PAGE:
Deconstructing form: the bridge between "learning" and "applying"

In just over a week's time three of my students will be departing for Taiwan to train directly with my teacher, Chen Yun Ching. Two of them will become third generation bai shi. I am deeply honoured to have my students recognised in this manner and proud of all three of them. I know that they are going to have an amazing, if not life-altering, experience. I am saddened that I won't be able to be there with them to see it happen, but life does not always deal us the cards we would like to have and I am grateful for those that I have previously been dealt!

So in the last few trainings I have been placed in a bit of a quandary: how can I best prepare my students for their trip? After all, I know only too well what sort of thing they can expect. They can expect to be thrust into an intensive learning environment, with new forms, techniques and concepts being thrown at them like grapeshot from a cannon. In order to absorb as much useful material as they can, and hence get the most out of the experience, they need to be prepared. They need to know as much as I could teach them in the preceding months. But they also need to be able to learn fast - as fast as they have ever learned. If anything, this is the most important part.

The first part is something that is easily addressed in a pedagogic sense – and to a large extent, we have: in the previous three months we have covered as much of the material as time has allowed, including taijiquan, baguazhang and xingyiquan. We have gone through the feng quan "bridging" forms (containing elements of all three internal arts) and we have studied the Chung Yang sword form. We have trained in push (or "listening") hands and we have looked at applications of all the techniques.

But with two or three lessons to go before the trip, how is their time with me best spent? What is it that will most be of use to them? Should we go through the feng quan forms one more time? Should we go through the xingyi 5 elements where I refine their technique yet further? Is memorisation, repetition and physical correction what they need right now?

This sort of training may have served them well in the lead up to their departure, but it only serves to refine what they already know. How can I help them prepare for material they have yet to learn?

Well, I know for starters that the material they will be learning in Taiwan will almost certainly build upon their base of existing knowledge. To absorb the new material, and get the most out of it, they need to know their base inside out. They will need understand the concepts inherent in that base, both intellectually and (most importantly) subconsciously/intuitively. They will need to be so familiar with the essential concepts that they can recognise them whenever and wherever they arise in the new material, albeit in a modified way. In short, they need to know their base well enough to see it in an adapted form, and adapt it themselves, without a moment's thought.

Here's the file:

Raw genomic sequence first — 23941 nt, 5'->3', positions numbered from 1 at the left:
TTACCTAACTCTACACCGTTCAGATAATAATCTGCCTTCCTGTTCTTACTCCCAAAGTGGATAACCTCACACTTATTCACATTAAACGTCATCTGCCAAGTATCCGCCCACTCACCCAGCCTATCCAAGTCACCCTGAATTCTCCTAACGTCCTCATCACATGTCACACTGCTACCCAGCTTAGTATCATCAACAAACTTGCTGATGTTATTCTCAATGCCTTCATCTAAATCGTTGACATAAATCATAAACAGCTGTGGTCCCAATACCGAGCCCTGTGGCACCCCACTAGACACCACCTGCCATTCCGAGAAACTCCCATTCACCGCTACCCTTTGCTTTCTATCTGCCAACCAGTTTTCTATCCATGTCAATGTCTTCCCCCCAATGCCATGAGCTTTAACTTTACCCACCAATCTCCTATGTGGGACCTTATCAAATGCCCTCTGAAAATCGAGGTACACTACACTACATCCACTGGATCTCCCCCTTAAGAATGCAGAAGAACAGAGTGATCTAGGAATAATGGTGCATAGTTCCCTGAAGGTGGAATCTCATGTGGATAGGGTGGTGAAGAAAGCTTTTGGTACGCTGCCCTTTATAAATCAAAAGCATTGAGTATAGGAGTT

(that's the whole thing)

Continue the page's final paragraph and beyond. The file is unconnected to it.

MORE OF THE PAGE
This means that they need to own the material – it needs to be part of them. There can be no disconnect between the forms/techniques and the students. They, as individuals, need to be adaptable.

Achieving this sort of "ownership" of techniques or "adaptability" doesn't just mean that they should be able to do their existing forms accurately and correctly. Having an exact "pao quan" from xingyi just testifies to one's ability to mimic form, parrot-style, not necessarily to any "deeper", more intuitive, knowledge. No: there must be something more. Whether their form is entirely "correct" or not, the concepts inherent in that form must arise subconsciously and reflexively in their movement. They must occur spontaneously.

So, faced with this dilemma, last Saturday I decided not to go down the usual route of, say, examining their xingyi 5 elements in detail, requiring endless repetitions with stops for correction.

I decided not to go through applications exhaustively. I have always thought that "showing" an application, and even practising it, does not bring a martial artist much closer to "owning" the material. After all, I could show you a million and one applications of formal movements. You could practise them endlessly in a series of "standing start" drills. But would this help you bring them out as spontaneous reactions (what I've called "situational reflexes") – particularly against an aggressive, resistant attacker? Not really, in my experience.

There needs to be a bridge between "form" and "function"; a bridge between learning and applying; between practice and reflex reaction; between something that you've been shown and something that you will naturally do. The bridge is this: an intuitive or subconscious understanding.

But how can you get that?

I've previously discussed how a traditional martial artist learns form for the sake of absorbing concepts; how once these concepts are absorbed into your subconscious and become part of your "situational reflexes", they can (and should) be abandoned. They will have served their purpose.

This is why I adhere to what I've previously called a "sequential relativism" in traditional martial arts study: you learn new forms based on principles you've learned in more basic ones. As you go further and further in your study, you slowly change the material on which you're focusing. As useful as it is to go over foundational material occasionally (if not regularly), if your study is confined merely to basics you're guaranteed to get diminishing returns. Necessarily, you need to avert your attention to new material – material that challenges you, that inspires you that provokes the reaction "I can't do this! Why the heck not?!" It is only when you reach that point that you know you are learning at a maximum rate.